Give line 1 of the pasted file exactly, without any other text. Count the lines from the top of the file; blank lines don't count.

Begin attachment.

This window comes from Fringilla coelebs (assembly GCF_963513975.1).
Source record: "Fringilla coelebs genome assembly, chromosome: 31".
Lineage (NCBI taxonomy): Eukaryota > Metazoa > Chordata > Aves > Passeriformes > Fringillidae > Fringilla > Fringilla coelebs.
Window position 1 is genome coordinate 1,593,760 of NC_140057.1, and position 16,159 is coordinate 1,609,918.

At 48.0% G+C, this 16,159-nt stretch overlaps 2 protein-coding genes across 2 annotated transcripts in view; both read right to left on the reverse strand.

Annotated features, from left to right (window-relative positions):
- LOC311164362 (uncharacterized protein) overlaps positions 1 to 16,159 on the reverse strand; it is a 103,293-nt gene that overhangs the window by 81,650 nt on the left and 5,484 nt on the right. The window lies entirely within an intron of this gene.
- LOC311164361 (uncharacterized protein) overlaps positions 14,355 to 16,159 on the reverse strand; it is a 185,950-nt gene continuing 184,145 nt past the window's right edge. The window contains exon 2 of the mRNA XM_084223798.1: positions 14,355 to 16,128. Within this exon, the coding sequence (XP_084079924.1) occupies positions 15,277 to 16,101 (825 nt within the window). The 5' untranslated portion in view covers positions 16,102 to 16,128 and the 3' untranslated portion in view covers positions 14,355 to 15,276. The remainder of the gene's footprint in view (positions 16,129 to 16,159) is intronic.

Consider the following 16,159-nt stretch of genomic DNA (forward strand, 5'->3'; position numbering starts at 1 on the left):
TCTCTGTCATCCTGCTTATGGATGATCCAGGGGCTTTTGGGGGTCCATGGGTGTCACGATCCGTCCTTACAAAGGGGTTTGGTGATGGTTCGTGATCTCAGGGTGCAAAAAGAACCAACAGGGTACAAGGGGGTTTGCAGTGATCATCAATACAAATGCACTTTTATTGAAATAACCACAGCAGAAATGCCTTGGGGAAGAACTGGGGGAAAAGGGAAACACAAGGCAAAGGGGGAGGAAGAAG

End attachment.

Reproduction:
This window comes from Fringilla coelebs (assembly GCF_963513975.1).